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Programming and Computer Science -- Why are They Different?


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#1 NullPointerException

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Posted 29 November 2014 - 05:32 AM

http://codemanship.co.uk/parlezuml/blog/?postid=1109

 

What do you think? Frankly, no, CS is not the "most dull mathematical science". I think CS is too hard for some programmers, and sometimes computer scientists find (mostly unfamiliar) programming hard.



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#2 mjd420nova

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Posted 29 November 2014 - 11:31 AM

The dividing line is the old and familiar  "hardware and software" fence.  Science is the electronics of a digital device and programming assumes a set beginning point of operation for said hardware.  The two must mesh together or nothing works.  Programing is based in the mathematics of multiple numbering schemes and formulas to create repeatable sequences within that hardware.  My experience began with the electronics and only learned programming to test my hardware.  At that time, programming was done by punch cards and the computer was vacuum tube based.  Logic chips began as discrete gates and has accelerated to todays state where a single chip can hold up to 4 Billion transistor junctions.  Programming has become more and more dependant upon complex operating systems just to launch compilers and initial data base loads.  Most service techs have just enough system training to test the hardware and little else.  Some service centers use canned diagnostic programs for the testing but falls short of being complete.  Getting H & S to play nice together is just the beginning, adding upgrades to both and some things go awry and the OS begins to baulk.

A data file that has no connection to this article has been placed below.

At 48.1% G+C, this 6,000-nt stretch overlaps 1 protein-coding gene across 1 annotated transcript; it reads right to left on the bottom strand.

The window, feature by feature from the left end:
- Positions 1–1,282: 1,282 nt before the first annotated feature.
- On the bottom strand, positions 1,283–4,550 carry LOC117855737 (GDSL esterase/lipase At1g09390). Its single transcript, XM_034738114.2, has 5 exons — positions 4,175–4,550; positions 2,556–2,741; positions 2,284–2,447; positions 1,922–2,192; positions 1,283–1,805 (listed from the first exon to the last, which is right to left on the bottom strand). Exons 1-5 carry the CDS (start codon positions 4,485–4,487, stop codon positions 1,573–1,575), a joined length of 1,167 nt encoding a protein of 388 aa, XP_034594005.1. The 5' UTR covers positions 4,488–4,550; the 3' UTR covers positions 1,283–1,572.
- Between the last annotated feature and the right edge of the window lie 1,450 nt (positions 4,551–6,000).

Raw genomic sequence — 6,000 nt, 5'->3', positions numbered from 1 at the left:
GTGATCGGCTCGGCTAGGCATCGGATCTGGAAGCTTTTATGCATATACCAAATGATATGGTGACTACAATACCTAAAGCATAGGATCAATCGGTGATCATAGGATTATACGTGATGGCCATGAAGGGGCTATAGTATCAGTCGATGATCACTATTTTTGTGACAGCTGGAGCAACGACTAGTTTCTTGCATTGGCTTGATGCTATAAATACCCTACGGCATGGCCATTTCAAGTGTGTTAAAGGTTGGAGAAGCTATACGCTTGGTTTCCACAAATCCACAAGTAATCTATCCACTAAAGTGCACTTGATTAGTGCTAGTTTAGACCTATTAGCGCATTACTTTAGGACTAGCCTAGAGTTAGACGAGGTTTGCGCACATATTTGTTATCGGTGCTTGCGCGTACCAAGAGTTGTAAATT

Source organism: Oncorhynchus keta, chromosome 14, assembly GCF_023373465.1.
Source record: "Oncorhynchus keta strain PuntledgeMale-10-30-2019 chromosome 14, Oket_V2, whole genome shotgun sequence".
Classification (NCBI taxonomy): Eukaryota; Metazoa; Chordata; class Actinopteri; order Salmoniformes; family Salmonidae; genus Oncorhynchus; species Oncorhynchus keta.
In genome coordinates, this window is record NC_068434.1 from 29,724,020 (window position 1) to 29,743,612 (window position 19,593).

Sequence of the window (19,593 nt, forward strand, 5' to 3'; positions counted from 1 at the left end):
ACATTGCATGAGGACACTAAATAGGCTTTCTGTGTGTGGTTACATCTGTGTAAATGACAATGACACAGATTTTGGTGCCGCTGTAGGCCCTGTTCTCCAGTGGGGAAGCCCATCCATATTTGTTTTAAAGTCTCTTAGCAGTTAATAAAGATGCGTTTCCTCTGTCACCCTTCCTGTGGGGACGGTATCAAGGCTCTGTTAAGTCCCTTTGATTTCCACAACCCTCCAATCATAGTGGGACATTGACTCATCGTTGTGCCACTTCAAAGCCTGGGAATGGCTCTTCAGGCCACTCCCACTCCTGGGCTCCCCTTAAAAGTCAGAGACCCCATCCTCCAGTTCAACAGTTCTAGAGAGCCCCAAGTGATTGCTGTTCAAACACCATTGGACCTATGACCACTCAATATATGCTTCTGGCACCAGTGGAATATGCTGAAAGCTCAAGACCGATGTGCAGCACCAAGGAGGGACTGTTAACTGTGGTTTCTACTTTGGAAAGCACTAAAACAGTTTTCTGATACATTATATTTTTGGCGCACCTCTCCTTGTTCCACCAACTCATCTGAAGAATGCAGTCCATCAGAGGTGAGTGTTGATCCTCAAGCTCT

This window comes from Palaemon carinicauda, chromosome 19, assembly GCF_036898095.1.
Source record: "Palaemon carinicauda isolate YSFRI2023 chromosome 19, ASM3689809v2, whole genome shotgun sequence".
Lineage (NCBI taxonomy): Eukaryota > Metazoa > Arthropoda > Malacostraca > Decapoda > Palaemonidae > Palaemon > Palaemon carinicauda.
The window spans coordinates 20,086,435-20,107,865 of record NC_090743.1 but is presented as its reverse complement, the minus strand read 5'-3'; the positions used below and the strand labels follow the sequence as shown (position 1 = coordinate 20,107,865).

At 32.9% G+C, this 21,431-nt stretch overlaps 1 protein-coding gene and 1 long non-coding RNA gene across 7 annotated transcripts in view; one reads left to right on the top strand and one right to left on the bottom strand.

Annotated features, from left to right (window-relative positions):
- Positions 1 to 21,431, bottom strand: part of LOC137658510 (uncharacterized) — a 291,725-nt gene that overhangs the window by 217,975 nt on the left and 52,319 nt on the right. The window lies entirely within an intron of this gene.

#3 NullPointerException

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Posted 29 November 2014 - 12:14 PM

Yes, in the 70's and 80's (When I was just a child, unknown to programming), programmers used punch cards. I do not think programming (at least OOP) is heavily math influenced, while Algorithms have their own different story. Computer science is more related to programming (Algorithms) than computer engineering, as engineering heavily involves internal hardware (like re-programming the transistor or reading ohms) while computer science is more related to software (Logical reasoning, algorithm solving, writing languages etc.). If you are truly a hardcore computer-mathematics freak, then you should be a computer engineer. If you are in-between a self-taught programmer and a math nerd, you should go to computer science. And if you are a normal guy looking to teach himself more about computers, you should go to programming. I started off with CS instead of programming, but it was back in the 90's (Still not as old as 70's or 80's were Assembly and even binary ruled) and not much was considered "high level".



#4 mjd420nova

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Posted 29 November 2014 - 06:25 PM

The training format for CS seemed a bit over bearing in garbage not needed to advance your "technical" understanding of a computer.  Punch cards were the start, advancing to punched paper tapes and eventually to magnetic media, 8 track type at first and then to cassette.  All needed to have a loading sequence required many different tapes to different jobs.  When the CD came along, the doors were thrown open the door to the huge number and size of programs needed for the more complex OS systems.  The technical types need to approach from an electrical/electronic engineering aspect to make sure they don't go sticking their hands where they could prove lethal.